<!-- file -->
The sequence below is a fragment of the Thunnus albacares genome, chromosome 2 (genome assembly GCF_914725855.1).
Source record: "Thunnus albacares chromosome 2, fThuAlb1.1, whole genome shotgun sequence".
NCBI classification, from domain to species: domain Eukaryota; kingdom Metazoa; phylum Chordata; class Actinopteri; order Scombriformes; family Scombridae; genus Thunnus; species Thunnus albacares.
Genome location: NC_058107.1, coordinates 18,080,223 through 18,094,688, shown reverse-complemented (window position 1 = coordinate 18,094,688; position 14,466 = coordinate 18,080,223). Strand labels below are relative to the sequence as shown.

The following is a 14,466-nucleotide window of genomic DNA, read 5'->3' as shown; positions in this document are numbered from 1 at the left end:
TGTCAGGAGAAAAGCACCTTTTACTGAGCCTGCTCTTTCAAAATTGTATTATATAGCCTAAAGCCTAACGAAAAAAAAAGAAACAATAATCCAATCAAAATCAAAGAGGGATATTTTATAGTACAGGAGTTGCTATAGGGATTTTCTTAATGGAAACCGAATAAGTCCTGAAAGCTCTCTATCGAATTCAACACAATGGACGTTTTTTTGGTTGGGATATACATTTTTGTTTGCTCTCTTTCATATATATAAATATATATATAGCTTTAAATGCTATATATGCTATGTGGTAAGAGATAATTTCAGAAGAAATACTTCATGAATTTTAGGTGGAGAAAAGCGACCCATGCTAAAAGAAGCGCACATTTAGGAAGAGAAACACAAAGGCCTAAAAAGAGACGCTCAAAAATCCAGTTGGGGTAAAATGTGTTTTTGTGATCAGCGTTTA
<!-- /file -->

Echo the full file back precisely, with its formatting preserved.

The sequence below is a fragment of the Thunnus albacares genome, chromosome 2 (genome assembly GCF_914725855.1).
Source record: "Thunnus albacares chromosome 2, fThuAlb1.1, whole genome shotgun sequence".
NCBI classification, from domain to species: domain Eukaryota; kingdom Metazoa; phylum Chordata; class Actinopteri; order Scombriformes; family Scombridae; genus Thunnus; species Thunnus albacares.
Genome location: NC_058107.1, coordinates 18,080,223 through 18,094,688, shown reverse-complemented (window position 1 = coordinate 18,094,688; position 14,466 = coordinate 18,080,223). Strand labels below are relative to the sequence as shown.

The following is a 14,466-nucleotide window of genomic DNA, read 5'->3' as shown; positions in this document are numbered from 1 at the left end:
TGTCAGGAGAAAAGCACCTTTTACTGAGCCTGCTCTTTCAAAATTGTATTATATAGCCTAAAGCCTAACGAAAAAAAAAGAAACAATAATCCAATCAAAATCAAAGAGGGATATTTTATAGTACAGGAGTTGCTATAGGGATTTTCTTAATGGAAACCGAATAAGTCCTGAAAGCTCTCTATCGAATTCAACACAATGGACGTTTTTTTGGTTGGGATATACATTTTTGTTTGCTCTCTTTCATATATATAAATATATATATAGCTTTAAATGCTATATATGCTATGTGGTAAGAGATAATTTCAGAAGAAATACTTCATGAATTTTAGGTGGAGAAAAGCGACCCATGCTAAAAGAAGCGCACATTTAGGAAGAGAAACACAAAGGCCTAAAAAGAGACGCTCAAAAATCCAGTTGGGGTAAAATGTGTTTTTGTGATCAGCGTTTA